March 26, 2007

Popup: Hate ’em or Love ’em by James Monahan

Filed under: DHTML — vistab @ 11:30 pm

You are browsing a favorite website when a popup window appears. You close the window to continue browsing, and another popup appears. Later on, you realize that several windows have opened because of these popups. Annoying, isn’t it?

Popup windows are another type of online advertising on the internet. Its purposes include increasing website traffic, which is the number of people who visit a particular website; and to capture email addresses without any prior knowledge from the person who is browsing the website.

Advertising supported websites make up the large chunk of popup users. These websites previously used banner advertisements (banner ads, these are the advertisements on top of a browser window) to generate huge profits.

They take advantage of internet users who have less experience in dealing with internet advertisements by offering gifts or items that go with any particular purchase. Unaware users bite into the bait, and before they know it, they are also being charged for the “gift” that went with their purchased item.

As customer interest in banner advertising decreased, many internet-based vendors began to think of developing more effective advertising methods. By then, popup advertisements started annoying many internet users.

Popup windows are the windows which appear when website browsers open a new web browser to display various contents such as advertisement for product subscription, opinion surveys, and free download.

This window is often times generated by Javascript, but can also be generated by other means. Some of the new popups are created using Flash which contains animations, while others are created using DHTML, so the popup appears before the browser screen.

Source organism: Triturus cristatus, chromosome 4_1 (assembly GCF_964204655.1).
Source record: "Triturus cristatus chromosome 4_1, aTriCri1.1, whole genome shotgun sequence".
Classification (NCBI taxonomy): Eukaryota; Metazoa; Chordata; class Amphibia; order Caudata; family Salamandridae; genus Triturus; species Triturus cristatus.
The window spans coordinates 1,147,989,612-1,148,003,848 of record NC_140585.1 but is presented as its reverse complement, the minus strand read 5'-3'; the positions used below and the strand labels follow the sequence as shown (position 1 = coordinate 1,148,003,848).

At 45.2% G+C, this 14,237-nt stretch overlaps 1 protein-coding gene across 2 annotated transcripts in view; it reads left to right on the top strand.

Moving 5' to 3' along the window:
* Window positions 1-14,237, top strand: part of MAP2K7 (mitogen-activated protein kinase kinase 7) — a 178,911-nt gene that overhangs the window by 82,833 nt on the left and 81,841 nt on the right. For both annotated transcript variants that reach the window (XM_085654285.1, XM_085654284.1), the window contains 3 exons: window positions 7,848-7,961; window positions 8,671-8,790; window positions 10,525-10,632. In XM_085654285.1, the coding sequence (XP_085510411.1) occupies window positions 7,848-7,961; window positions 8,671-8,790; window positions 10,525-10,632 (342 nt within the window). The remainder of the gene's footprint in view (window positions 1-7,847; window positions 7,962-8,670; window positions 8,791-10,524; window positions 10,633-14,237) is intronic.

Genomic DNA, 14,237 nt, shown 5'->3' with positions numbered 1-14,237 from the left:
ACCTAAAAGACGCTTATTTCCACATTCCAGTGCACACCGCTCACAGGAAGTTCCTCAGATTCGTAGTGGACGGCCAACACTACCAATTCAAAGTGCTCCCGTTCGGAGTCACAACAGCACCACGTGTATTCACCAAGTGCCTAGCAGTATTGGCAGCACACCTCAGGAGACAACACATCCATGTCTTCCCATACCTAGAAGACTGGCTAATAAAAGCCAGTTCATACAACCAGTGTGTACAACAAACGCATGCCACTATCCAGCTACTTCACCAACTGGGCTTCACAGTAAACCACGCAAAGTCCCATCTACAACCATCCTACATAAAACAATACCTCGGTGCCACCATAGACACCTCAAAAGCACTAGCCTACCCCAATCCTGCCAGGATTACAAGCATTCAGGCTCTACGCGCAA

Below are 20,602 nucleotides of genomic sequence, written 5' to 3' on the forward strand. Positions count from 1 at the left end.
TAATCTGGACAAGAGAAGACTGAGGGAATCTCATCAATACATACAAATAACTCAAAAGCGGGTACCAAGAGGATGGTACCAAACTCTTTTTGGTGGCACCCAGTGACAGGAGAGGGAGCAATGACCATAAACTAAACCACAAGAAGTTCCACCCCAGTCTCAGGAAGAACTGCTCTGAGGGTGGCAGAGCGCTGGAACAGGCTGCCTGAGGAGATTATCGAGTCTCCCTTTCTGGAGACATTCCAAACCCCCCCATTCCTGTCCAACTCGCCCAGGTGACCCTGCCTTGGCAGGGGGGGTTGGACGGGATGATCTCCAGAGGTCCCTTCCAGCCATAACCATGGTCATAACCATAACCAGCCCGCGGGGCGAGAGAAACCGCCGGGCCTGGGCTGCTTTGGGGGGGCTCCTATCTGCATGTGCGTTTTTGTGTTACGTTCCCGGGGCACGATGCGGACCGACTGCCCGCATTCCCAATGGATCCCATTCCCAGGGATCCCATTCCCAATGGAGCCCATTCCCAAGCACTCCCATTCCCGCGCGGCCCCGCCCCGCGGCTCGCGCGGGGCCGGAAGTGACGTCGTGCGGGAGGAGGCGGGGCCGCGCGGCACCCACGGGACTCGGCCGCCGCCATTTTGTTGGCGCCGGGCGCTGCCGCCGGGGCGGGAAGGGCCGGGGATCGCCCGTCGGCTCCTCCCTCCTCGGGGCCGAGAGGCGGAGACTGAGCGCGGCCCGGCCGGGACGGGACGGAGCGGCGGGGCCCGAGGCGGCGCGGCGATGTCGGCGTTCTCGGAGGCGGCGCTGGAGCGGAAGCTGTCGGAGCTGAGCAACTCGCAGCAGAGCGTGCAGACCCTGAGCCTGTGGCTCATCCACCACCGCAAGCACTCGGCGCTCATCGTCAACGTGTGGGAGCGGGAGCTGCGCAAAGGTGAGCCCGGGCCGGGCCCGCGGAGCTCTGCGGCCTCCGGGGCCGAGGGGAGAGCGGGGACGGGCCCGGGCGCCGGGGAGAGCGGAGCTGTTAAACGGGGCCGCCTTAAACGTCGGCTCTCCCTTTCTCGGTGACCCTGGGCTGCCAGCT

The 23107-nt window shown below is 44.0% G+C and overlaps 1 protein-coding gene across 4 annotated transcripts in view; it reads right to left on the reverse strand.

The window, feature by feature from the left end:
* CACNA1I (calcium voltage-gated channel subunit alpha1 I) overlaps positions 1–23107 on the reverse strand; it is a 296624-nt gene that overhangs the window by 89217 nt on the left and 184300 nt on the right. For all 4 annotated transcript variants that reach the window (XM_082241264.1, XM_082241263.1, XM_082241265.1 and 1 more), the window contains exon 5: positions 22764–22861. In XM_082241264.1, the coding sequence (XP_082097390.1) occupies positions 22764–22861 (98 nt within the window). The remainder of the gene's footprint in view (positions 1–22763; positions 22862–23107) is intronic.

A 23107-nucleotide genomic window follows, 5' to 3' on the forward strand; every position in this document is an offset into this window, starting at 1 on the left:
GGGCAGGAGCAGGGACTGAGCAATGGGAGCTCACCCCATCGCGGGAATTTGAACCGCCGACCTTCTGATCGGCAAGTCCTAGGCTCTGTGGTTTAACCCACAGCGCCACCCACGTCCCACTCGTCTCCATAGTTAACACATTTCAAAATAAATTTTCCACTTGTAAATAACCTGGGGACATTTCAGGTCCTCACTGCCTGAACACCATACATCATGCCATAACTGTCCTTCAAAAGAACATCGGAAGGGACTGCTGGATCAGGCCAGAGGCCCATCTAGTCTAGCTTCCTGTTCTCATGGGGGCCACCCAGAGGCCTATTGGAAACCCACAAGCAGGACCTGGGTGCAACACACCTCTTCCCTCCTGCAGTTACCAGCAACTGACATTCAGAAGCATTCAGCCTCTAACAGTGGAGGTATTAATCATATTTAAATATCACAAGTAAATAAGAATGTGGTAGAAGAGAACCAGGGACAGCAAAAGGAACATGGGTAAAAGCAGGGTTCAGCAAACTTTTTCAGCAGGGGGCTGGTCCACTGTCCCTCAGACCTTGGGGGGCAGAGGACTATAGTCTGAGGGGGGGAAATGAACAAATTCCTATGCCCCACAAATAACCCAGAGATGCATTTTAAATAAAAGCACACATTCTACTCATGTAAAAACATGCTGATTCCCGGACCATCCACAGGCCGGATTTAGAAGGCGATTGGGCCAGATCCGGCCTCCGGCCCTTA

Many internet advertisers love popup ads because of their nature. Popups are hard to ignore as they appear first before the main browser window. This characteristic makes it even better than the previous stationary banner advertisements.

Popups are also loved for their high clickability rate as more people click on them because of their ability to tickle the interest of internet users. It is also shown by recent studies that the click-rate of popup ads is twice as that of the banner ads. Between January and September 2002, the number of popups increased from 1.2 billion to 4.9 billion.

Among the top users of popup ads are websites promoting pornography and violence. Not only do these popups advertise adult content, they also set off multiple windows.

As the user closes a window, a another window appears, initiating another set of windows, and sometimes this happens indefinitely. Users call this “java trap”, or “spam cascade”. There are, however, processes which can produce popup windows such as spyware programs.

“Mousetrapping”, a variation of the popup, fills the whole screen with its content, removing the menu bars and other features which allows the user to close the window.

Another variation is called the pop-under advertisement wherein a new browser window is opened behind the active window. Pop-unders are less annoying to a user, but are only seen when the main browser window is closed, making it difficult to find out which website opened them.

Recently, however, many internet users have expressed their annoyance over the massive number of popup windows they encounter while browsing.

As a response, more companies have reduced or removed popups from their websites, and internet browsers such as Microsoft Internet Explorer, Mozilla, Netscape, America Online, Camino, Opera, and Safari, are providing features to block popups. Additional programs to block popups and spyware are also available.


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